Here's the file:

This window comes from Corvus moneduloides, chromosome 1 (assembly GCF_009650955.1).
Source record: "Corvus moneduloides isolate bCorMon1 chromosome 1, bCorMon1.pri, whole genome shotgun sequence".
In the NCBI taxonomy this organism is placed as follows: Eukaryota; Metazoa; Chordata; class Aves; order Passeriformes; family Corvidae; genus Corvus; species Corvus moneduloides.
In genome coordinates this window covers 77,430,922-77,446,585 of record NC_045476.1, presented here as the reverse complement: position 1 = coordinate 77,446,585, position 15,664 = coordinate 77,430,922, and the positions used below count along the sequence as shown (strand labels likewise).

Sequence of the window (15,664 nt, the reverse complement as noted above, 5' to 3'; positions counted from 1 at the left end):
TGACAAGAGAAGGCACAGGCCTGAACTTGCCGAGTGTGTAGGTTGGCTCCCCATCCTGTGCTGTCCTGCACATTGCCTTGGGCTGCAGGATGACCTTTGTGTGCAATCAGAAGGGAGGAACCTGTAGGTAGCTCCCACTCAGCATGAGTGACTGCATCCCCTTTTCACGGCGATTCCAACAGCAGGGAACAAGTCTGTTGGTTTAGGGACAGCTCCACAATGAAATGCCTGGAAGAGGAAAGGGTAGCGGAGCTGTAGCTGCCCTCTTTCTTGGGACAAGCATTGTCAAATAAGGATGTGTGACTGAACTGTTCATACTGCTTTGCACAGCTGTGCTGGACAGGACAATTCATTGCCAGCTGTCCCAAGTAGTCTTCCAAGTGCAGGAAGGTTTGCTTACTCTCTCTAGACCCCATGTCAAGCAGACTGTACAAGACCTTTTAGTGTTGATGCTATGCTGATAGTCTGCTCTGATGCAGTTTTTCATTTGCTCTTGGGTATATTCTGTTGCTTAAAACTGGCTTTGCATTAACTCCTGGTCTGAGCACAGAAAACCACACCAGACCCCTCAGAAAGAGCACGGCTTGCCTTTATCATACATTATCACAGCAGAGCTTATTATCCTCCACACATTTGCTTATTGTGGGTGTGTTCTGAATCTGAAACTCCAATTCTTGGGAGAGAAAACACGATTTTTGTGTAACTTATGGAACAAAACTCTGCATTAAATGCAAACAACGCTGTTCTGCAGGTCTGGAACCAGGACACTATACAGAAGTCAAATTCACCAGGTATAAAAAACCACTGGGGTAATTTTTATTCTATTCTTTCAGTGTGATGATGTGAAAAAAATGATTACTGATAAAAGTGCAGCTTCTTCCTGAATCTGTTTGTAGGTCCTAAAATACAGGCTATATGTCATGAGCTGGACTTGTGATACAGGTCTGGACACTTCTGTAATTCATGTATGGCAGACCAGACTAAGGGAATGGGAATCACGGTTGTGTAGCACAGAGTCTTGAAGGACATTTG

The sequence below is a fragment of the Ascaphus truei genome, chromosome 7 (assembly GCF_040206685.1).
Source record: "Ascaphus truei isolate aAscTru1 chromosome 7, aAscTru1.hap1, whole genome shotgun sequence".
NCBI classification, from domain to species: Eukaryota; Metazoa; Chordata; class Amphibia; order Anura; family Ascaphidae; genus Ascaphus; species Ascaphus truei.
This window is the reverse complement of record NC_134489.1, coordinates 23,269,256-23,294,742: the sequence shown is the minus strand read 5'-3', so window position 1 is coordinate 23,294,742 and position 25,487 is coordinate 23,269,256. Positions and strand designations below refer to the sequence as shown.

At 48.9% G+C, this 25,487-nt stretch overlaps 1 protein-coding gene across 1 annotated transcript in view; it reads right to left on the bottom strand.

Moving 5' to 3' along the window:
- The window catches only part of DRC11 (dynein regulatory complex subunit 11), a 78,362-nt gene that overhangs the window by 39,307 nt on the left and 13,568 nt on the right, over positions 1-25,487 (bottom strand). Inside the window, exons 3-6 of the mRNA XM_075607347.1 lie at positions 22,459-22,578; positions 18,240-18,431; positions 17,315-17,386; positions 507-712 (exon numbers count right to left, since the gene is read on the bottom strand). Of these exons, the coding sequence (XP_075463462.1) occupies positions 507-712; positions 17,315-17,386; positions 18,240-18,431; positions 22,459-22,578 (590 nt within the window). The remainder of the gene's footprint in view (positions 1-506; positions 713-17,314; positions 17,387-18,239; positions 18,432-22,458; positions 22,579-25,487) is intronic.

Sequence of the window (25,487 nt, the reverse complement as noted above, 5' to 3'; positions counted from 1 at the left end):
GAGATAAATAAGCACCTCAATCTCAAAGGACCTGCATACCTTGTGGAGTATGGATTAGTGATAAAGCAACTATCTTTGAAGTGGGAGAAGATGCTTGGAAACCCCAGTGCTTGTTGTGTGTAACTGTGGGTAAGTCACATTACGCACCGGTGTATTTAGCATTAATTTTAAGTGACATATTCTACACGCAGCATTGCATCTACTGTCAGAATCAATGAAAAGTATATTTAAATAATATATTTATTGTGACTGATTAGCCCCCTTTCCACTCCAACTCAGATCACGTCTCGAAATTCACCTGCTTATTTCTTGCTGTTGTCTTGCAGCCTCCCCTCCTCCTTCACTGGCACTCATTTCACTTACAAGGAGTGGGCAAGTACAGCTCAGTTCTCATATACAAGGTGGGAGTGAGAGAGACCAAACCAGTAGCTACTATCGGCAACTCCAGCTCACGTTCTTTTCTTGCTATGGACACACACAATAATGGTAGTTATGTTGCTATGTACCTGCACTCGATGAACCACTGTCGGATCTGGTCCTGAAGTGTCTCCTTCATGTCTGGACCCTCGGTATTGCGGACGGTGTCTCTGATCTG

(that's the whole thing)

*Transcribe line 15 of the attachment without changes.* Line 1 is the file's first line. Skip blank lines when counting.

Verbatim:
GAGATAAATAAGCACCTCAATCTCAAAGGACCTGCATACCTTGTGGAGTATGGATTAGTGATAAAGCAACTATCTTTGAAGTGGGAGAAGATGCTTGGAAACCCCAGTGCTTGTTGTGTGTAACTGTGGGTAAGTCACATTACGCACCGGTGTATTTAGCATTAATTTTAAGTGACATATTCTACACGCAGCATTGCATCTACTGTCAGAATCAATGAAAAGTATATTTAAATAATATATTTATTGTGACTGATTAGCCCCCTTTCCACTCCAACTCAGATCACGTCTCGAAATTCACCTGCTTATTTCTTGCTGTTGTCTTGCAGCCTCCCCTCCTCCTTCACTGGCACTCATTTCACTTACAAGGAGTGGGCAAGTACAGCTCAGTTCTCATATACAAGGTGGGAGTGAGAGAGACCAAACCAGTAGCTACTATCGGCAACTCCAGCTCACGTTCTTTTCTTGCTATGGACACACACAATAATGGTAGTTATGTTGCTATGTACCTGCACTCGATGAACCACTGTCGGATCTGGTCCTGAAGTGTCTCCTTCATGTCTGGACCCTCGGTATTGCGGACGGTGTCTCTGATCTG